By Terry Gaspard, MSW, LICSW
Children soak up everything they see, feel, and hear. Parents may believe they are giving their children all the love they need, but they send a conflicting message when they fail to reconcile their own relationships with their former partners.
There are plenty of things parents can do to protect their children from the damaging impact of long-term conflict during and after divorce.
When parents argue excessively and for too long, it can leave children feeling insecure and fearful. Even if it’s not the parents’ intention to cause harm, ongoing conflict can threaten a child’s sense of safety.
Truth be told, parents forget that children are vulnerable to feeling in the middle between their parents’ arguments. High parental conflict can send them into high alert.
As a result, children may have difficulty sleeping, concentrating on school or social activities; or be plagued with fear and anxiety about their future.
Here are 5 tips for resolving disagreements with your ex-spouse constructively:
- Use Self-Control And Only Let Out Some Of Your Anger
If you’re frustrated or angry at your ex you don’t have to say everything you’re thinking. Your children won’t benefit from you showing your anger openly to their other parent so be careful what you say in front of them. Kids don’t want to hear negative things about either one of their parents.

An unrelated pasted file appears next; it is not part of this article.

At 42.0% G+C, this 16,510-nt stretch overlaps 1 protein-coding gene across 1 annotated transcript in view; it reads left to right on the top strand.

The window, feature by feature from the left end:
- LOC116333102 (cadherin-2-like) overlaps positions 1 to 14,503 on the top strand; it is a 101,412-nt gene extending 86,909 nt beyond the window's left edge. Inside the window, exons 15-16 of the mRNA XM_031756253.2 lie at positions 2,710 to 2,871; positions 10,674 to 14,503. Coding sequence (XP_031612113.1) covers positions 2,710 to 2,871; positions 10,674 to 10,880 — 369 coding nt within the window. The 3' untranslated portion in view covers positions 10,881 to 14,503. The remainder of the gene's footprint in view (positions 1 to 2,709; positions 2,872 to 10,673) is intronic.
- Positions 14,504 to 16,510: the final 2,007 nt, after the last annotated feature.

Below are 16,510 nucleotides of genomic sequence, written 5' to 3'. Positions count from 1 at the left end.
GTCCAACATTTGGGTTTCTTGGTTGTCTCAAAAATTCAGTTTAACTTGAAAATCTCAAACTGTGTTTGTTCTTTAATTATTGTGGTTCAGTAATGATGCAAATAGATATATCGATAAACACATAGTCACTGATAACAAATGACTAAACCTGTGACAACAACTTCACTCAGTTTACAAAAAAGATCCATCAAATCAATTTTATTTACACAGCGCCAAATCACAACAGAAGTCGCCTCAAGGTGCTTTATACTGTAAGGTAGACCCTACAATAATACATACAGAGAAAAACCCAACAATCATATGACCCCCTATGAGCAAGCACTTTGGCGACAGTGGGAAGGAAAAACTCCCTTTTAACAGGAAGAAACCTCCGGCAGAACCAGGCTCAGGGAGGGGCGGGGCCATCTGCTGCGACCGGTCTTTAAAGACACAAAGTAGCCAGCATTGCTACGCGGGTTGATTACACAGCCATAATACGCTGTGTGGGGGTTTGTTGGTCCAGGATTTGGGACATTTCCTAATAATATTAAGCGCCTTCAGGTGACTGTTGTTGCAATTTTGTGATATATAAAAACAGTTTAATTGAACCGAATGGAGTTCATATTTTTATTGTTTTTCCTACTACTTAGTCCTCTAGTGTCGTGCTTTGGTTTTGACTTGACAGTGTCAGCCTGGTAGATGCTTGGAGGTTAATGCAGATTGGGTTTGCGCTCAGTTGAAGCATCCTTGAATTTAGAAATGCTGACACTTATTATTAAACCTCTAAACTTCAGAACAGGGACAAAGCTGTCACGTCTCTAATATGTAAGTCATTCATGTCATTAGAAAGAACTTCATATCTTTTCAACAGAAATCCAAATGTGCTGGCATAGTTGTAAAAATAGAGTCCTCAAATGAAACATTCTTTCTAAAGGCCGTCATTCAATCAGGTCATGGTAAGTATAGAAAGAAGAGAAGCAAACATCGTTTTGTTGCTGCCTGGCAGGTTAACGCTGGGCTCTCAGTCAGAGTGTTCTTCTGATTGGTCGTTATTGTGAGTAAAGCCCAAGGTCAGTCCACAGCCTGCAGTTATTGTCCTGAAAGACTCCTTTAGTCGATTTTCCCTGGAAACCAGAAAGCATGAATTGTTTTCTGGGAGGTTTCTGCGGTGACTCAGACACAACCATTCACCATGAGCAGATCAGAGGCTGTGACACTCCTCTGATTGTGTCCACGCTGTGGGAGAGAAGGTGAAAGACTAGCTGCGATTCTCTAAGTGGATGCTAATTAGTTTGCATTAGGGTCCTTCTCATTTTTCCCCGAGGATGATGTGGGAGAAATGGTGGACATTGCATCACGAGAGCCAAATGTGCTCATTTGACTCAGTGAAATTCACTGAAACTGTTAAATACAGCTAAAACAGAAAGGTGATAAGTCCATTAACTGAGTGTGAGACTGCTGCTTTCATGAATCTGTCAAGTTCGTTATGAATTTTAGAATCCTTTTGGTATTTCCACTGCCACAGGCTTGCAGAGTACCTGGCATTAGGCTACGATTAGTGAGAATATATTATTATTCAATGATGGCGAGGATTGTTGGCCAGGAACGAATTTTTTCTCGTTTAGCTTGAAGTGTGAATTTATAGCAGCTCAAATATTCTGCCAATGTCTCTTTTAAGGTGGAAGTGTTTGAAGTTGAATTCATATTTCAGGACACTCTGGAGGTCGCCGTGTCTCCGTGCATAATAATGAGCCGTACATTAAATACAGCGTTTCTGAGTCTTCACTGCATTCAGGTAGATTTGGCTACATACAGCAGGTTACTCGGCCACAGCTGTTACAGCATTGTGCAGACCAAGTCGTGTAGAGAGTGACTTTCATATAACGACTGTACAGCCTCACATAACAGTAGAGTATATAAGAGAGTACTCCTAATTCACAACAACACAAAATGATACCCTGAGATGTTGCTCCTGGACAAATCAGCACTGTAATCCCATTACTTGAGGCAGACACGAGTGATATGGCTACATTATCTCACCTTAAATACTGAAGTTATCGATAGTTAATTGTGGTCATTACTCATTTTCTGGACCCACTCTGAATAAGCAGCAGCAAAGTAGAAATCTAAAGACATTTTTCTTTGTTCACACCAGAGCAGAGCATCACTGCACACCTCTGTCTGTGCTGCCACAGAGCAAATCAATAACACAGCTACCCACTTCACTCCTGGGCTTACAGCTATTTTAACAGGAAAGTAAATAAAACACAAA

- Avoid Name-Calling And Blameful Comments
“You never pick up Kylie on time!” Instead say what you want and state it in a positive way such as: “I would appreciate it if you’d be on time picking up Kylie since she worries you’re not coming and gets upset when you’re late.”
- Resolve Conflicts In A Positive Way
Learn the art of compromise and apologize when you do something wrong. Being cordial and businesslike is a good place to start. Take a short break if you feel flooded.
- Keep Your Children Out Of The Middle
Keep your children out of the middle and don’t make them a go-between to avoid loyalty conflicts. Communicate clearly and directly to your former spouse—not through your child.
- Develop A Parenting Plan
Develop a parenting plan that’s geared to the level of conflict between you and your ex-spouse. For instance, the higher the conflict, the less flexible the plan.
Discuss hot-button issues such as holidays, finances and problems that may arise with your children’s school work or with friends. Seek professional help if needed such as mediation or counseling if you believe you won’t be successful doing this on your own.
Many studies show that being raised in a high-conflict divorce family can cause children to have low self-esteem and feelings of unworthiness. It can leave him or her with the ultimate feeling of rejection. Many kids internalize the breakup of their families and feel it’s their fault.
Logically, many kids understand their parents’ failed marriage didn’t have to do with them. Often, parents take great pains to make sure their children understand they aren’t to blame for the breakup. But kids often experience a disconnect between logic and emotions, leaving them with low self-esteem.
Growing up, a child may see his or her parents fight constantly, but sleep in the same bed every night. They might have complained about one another, but acted upset when the other went away.